Cultural Commentary

The impact of culture, tradition and society on psyche.

Tiger Woods and the Halo Effect

The melodrama has a silver lining.

When Dorothy unmasked the Wizard of Oz there was good reason to feel disillusioned, let down, betrayed, and really sad. But this is different.

The Tiger Woods melodrama has a silver lining. It's an opportunity to get free of the halo effect and to stop looking for knights in shining armor on the PGA tour or under some corporate logo. In other words it is an opportunity to get real. In this instance, disenchantment can be liberating.

The halo effect is the expectation that GREATNESS - let's call it the "g factor" - generalizes; for example, from the golf course to family life. In general, however, greatness does not generalize, which is one of the things that makes greatness human. It is also one of the reasons that, after scaling back their expectations, devoted fans of Tiger Woods, the athlete, might be well advised to just let him do his thing, which is to excel at golf.

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The halo effect is the illusion of generalized grandeur. We are all tempted by its siren call: knowing that we wish for a world of heroes we are beckoned to imagine that our heroes are heroic over all horizons. There is no simple antidote to the seductive appeal of the halo effect. It's both easy and pleasurable to succumb to its illusions. Yet it is also painful when reality strikes, breaking the spell. Sharing that pain has become a national pastime in the month of December, induced by the specter of an undisciplined and ethically unmoored Tiger Woods, living his secret life away from the golf course, apart from the choreographed celebrity event and the scripted promotional interview.

Many of Tiger's former devotees are now emotionally stunned and very disappointed in him. The enchantment and heroic lure of the halo effect was sufficiently powerful in this case that questions posed to his fans that might seem hyperbolic can be asked in earnest: Within which pantheon of gods did you actually have Tiger Woods located, rendering you distraught by the mere recognition that he is in some ways human? Upon what type of pedestal has Tiger Woods been standing in your mind's eye all these years, so that you now think he has taken a great fall? Within what type of Eden has he been roaming in the fantasia of your imagination, such that you now feel paradise has been lost? The halo effect does that to the human mind; it sets you up for the crash. His admirers loved him as a global personality; now they are not even sure he is a nice guy.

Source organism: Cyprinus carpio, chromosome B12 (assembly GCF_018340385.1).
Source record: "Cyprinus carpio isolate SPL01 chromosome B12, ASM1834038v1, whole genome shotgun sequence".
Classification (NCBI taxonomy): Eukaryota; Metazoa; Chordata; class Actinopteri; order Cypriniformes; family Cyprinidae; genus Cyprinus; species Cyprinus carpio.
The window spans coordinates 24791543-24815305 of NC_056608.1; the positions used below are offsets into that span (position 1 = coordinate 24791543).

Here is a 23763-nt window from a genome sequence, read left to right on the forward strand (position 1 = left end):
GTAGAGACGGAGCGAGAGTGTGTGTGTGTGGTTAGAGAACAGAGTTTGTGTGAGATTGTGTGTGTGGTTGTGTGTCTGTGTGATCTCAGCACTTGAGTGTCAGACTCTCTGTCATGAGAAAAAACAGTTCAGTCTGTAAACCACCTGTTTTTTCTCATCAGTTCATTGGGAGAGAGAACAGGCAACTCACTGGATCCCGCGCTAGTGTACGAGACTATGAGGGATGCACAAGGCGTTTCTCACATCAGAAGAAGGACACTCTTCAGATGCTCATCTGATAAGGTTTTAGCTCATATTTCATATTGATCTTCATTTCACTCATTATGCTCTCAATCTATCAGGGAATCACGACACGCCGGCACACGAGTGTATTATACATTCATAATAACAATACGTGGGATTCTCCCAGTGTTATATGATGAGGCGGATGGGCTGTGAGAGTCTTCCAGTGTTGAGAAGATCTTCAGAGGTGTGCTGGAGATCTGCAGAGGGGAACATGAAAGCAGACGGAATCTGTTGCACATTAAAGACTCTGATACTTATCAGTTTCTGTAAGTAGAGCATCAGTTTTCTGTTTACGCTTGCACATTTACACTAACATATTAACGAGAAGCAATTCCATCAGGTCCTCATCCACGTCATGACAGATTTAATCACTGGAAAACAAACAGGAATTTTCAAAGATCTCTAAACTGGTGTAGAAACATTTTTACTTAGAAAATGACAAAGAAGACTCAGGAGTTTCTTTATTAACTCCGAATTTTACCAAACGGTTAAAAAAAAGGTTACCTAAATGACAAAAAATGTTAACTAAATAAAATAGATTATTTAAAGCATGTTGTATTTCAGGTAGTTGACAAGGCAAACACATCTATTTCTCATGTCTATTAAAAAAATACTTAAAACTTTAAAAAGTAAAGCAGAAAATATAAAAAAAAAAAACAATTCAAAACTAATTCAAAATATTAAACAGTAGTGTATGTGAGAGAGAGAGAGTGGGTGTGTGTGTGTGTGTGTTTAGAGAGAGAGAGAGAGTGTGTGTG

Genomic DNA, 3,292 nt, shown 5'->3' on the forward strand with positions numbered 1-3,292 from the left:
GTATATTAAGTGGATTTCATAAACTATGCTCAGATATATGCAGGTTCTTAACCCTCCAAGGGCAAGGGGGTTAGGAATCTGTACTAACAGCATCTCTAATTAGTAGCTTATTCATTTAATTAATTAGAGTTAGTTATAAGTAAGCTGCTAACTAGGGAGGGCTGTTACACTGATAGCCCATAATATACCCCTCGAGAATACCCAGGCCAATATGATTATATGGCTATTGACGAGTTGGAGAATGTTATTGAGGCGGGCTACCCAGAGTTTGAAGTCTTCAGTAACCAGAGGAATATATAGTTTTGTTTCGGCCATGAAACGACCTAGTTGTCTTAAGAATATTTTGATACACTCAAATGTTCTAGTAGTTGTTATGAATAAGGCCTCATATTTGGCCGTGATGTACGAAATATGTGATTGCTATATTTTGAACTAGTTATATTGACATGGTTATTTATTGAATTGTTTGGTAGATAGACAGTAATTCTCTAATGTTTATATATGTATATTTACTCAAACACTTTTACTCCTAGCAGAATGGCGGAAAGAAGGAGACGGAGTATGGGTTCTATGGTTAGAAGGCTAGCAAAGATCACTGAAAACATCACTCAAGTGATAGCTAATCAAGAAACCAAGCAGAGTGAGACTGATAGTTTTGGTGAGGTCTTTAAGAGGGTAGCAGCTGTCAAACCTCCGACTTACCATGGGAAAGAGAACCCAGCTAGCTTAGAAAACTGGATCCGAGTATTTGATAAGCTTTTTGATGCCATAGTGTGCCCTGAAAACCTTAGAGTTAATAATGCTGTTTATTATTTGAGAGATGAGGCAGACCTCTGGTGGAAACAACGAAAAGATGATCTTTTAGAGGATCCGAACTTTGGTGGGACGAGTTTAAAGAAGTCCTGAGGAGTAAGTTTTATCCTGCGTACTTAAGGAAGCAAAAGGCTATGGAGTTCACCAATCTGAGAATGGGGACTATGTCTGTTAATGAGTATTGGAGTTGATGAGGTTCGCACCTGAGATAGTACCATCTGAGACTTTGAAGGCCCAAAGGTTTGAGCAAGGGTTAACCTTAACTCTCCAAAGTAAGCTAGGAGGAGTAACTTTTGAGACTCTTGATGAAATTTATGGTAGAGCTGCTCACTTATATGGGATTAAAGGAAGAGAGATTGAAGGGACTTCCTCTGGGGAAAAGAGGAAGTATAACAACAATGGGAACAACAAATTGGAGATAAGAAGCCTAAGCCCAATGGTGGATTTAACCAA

Nevertheless, the ongoing and relentless spectacle of the public uncloaking of the salacious, paltry, reckless, and apparently deceitful private life of Tiger Woods is disturbing in more ways than one. No doubt the spectacle is disturbing, in some measure, because behavior that is deceitful, reckless, paltry and salacious is disturbing. But there is more to it than just that.

For the spectacle itself - the public disrobing and implied dethroning of Tiger Woods - feels like a mockery of our collective intelligence, even a stain on our collective conscience. In some ways it feels obscene: A media intrusion into someone's sexual life to satisfy the appetite of a prurient readership. In some ways it feels hypocritical: Reading some of the self-righteous disclosures in the public square and self-serving sanctimony by those in his business world whose main concern has been to trade on his image, one is reminded of the Prefect of Police, Captain Louis Renault (played by Claude Rains) in that famous scene in the movie Casablanca when he orders "Rick's Café" shut without further notice. Asked by Rick (Humphrey Bogart) to justify himself Captain Renault declares, "Rick, I am shocked, shocked to find out that gambling is going on in here." He then pockets his casino winnings for the night.